Every spring, North Americans are reminded of the dangers of Lyme disease and the importance of avoiding the insects which spread this illness, the deer tick. But just what dangers do we face? And how should we respond?
Profile of a Terrorist: The Blacklegged Tick
Two types of tick share the blame for inflicting Lyme disease on humans: the blacklegged tick; and the western blacklegged tick. These insect terrorists also go by the common names of “deer tick” and “bear tick”. The blacklegged tick’s range is from the Atlantic seaboard, including Canada’s Atlantic provinces, west through Manitoba, Wisconsin and Minnesota. The western blacklegged tick lives in the Pacific states and provinces.
Although the name “deer tick” does describe one of the blacklegged tick’s preferred hosts, their most likely source for the Lyme disease bacteria comes from mice. The ticks will also take blood from other mammals – including people, and their dogs – and birds.
The blacklegged tick grows from egg to adult in several stages. At each stage, it takes a blood meal from a warm-blooded host. First, it ambushes a host from a vantage point on a tall stalk of grass, or some other plant. Once on a host, the blacklegged tick takes several days to drink its blood meal. Then it leaves its host and waits for its next need to feed.
Lyme Disease: A Master of Disguise
The usual first sign of Lyme disease is a rash, typically looking like a circular “target” on the skin surrounding the bite. This rash may take anywhere from a day to a month to appear. It often clears up within a month after it develops.
Lyme disease, if untreated, progresses through several phases. Chills or fever, joint pains, fatigue and headache may develop fairly early on. Over several months, rashes and fatigue may continue but arthritis or heart palpitations may begin. Without treatment, further painful symptoms may develop or continue. But many of these symptoms are common to other conditions, and not every victim presents the same range of problems. Blood tests are considered inconclusive unless the patient was exposed to a tick environment. The report “Lyme Disease on Rise”, by Sonja Puzic, described how it tooks one patient nearly a decade to be diagnosed and treated for Lyme disease.
How to Deter the Deer Tick
One principle of warfare is to know your enemy. Ask the local health or conservation authorities whether your hiking or camping destination has (western) blacklegged ticks; and if so, whether Lyme disease is a problem in the area. The precautions against the blacklegged tick are similar to those for most biting insects. Wear long-sleeved shirts closed tightly at the wrists. Wear long pants tucked into socks and boots. A hat is also useful. Use an insect repellent such as DEET, in accordance with the directions. After the hike, do a daily check for ticks. They are small – you are looking for something the size of poppy seeds or sesame seeds, or a bit larger when fully gorged on your blood. Check both your clothing and your skin; it really helps to have a partner check your hindquarters.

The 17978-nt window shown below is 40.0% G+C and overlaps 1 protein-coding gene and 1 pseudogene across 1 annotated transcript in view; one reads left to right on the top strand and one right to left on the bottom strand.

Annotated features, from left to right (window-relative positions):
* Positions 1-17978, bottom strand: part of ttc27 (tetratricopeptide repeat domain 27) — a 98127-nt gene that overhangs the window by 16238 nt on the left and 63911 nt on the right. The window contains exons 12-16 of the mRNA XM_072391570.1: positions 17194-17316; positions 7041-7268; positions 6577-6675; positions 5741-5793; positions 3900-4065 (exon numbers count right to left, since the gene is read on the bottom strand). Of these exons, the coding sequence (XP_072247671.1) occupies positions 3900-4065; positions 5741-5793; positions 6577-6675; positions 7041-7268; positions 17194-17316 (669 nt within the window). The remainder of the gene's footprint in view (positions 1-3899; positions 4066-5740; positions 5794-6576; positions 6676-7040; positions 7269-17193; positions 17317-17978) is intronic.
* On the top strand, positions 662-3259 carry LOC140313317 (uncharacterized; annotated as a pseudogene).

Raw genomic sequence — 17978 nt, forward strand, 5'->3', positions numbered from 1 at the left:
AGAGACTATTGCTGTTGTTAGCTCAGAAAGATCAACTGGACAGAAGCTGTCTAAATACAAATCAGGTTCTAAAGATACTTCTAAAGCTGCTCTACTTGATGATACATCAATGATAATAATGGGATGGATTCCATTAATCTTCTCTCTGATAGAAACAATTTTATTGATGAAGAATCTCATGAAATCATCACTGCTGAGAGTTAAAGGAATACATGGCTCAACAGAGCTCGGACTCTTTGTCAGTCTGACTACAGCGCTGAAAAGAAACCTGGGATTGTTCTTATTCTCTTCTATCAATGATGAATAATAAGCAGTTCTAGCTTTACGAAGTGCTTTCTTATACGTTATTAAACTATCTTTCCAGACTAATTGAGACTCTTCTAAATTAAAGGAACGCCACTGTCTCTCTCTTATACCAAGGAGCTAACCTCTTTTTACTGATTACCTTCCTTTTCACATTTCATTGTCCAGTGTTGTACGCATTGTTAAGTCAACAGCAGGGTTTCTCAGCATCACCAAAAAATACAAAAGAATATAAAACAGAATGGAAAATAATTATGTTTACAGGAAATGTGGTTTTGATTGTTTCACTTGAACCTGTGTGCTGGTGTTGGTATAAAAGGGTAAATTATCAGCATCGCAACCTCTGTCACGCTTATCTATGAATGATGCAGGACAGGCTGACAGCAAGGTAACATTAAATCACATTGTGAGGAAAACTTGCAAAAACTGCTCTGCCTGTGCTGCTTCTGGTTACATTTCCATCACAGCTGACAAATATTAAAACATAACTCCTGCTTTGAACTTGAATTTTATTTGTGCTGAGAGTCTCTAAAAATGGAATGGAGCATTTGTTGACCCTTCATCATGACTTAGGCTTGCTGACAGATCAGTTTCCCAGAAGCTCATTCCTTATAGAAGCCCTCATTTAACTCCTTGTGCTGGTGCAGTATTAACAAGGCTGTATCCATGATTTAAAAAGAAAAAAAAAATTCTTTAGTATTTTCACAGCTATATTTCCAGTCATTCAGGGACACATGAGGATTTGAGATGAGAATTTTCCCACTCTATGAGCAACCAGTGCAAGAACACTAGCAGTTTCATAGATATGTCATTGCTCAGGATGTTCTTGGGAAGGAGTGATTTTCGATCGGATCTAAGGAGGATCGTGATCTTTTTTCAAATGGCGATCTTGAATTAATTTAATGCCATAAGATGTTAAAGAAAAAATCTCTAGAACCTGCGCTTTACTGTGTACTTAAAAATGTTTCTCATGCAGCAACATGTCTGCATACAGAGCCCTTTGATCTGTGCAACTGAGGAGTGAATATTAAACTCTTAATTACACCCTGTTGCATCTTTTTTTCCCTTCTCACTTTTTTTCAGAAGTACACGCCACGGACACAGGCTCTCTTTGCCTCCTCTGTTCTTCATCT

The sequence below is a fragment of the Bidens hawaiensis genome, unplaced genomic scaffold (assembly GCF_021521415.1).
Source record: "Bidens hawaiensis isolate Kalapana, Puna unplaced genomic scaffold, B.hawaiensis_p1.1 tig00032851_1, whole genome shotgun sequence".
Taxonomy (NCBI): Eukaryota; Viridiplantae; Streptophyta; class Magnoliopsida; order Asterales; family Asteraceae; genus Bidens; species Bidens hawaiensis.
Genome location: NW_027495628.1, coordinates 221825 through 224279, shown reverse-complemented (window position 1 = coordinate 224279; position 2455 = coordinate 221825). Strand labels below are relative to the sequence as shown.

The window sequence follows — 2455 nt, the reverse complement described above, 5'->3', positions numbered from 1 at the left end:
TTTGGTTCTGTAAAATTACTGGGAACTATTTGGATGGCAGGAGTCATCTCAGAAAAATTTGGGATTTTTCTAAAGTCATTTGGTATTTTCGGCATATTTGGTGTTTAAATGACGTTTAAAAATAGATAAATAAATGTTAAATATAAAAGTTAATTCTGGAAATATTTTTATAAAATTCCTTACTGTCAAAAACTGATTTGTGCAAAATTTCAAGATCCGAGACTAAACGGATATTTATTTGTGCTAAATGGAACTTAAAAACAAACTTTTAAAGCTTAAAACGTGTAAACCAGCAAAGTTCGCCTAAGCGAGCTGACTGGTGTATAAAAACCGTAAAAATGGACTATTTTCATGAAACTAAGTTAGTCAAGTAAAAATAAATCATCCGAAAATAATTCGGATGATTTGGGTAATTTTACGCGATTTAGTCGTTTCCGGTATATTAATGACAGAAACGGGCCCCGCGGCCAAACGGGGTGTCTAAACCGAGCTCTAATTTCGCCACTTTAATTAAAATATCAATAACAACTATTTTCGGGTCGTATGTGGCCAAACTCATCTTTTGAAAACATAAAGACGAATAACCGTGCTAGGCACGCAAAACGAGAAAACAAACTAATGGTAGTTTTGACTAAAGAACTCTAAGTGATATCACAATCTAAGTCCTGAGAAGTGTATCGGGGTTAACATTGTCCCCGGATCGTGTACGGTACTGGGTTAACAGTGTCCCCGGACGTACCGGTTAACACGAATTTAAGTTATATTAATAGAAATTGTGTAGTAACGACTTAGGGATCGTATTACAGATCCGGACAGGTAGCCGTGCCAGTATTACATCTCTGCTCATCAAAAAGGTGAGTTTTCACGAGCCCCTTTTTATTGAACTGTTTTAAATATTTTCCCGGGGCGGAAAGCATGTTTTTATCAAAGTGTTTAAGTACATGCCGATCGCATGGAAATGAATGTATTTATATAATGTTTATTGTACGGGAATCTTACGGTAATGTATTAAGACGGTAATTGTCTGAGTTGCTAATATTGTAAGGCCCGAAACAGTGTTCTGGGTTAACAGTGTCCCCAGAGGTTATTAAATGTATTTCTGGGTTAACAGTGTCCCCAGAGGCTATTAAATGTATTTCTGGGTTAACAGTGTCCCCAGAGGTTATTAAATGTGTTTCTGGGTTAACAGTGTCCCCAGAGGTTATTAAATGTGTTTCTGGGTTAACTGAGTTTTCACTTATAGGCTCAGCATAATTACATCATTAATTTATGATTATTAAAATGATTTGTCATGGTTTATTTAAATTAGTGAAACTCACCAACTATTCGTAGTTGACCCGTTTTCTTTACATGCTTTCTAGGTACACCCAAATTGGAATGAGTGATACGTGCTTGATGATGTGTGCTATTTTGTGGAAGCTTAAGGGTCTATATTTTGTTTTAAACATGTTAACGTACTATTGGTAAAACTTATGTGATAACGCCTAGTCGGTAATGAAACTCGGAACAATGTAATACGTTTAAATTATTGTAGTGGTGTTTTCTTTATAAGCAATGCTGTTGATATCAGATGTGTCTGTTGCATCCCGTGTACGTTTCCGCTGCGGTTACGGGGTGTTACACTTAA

If you find a blacklegged tick already biting, here’s how to remove it as safely as possible. Using tweezers, clasp the head as close to the person’s skin as possible. Pull out slowly, without twisting, and without squeezing the abdomen. It is important not to squeeze the tick while it is biting, because this just pushes any germs into the victim. The sooner the tick is removed, the less chance of being infected. Kill the tick and save it in an empty pill jar – this will aid any medical diagnosis, if needed.
Treat Lyme Disease If Necessary
Several antibiotics are routinely administered orally to successfully treat Lyme disease. In the more serious cases, intravenous drugs are used. Currently, doctors will not prescribe these medications without a clear diagnosis. As noted before, it is important to tell your physician about your exposure to a “risky” environment – this is an important part of the diagnostic procedure.
There is some good news, however. While the number of reported incidents may have been increasing, the odds that you will catch Lyme disease are fairly low. Not all woodlands or grasslands have these ticks; not all ticks are infected (although some areas are “hot spots”); not all bites from an infected blacklegged tick would transmit the bacteria into the victim. Take sensible precautions, and enjoy the great outdoors. Otherwise, “the terrorists will have won”.
References about Deer Ticks and Lyme Disease:
Kids Health Organization, referenced July 21, 2010.
Ontario Ministry of Health, modified Dec. 17, 2009, referenced July 21, 2010
Public Health Agency of Canada, referenced July 21, 2010
Sonja Puzic, “Lyme Disease on Rise“, Windsor Star, June 21 2010, referenced July 21, 2010
USA Center for Disease Control, referenced July 21, 2010
Disclaimer: The information contained in this article is for educational purposes only and should not be used for diagnosis or to guide treatment without the opinion of a health professional. Anyone concerned about his or her health should contact a doctor for advice.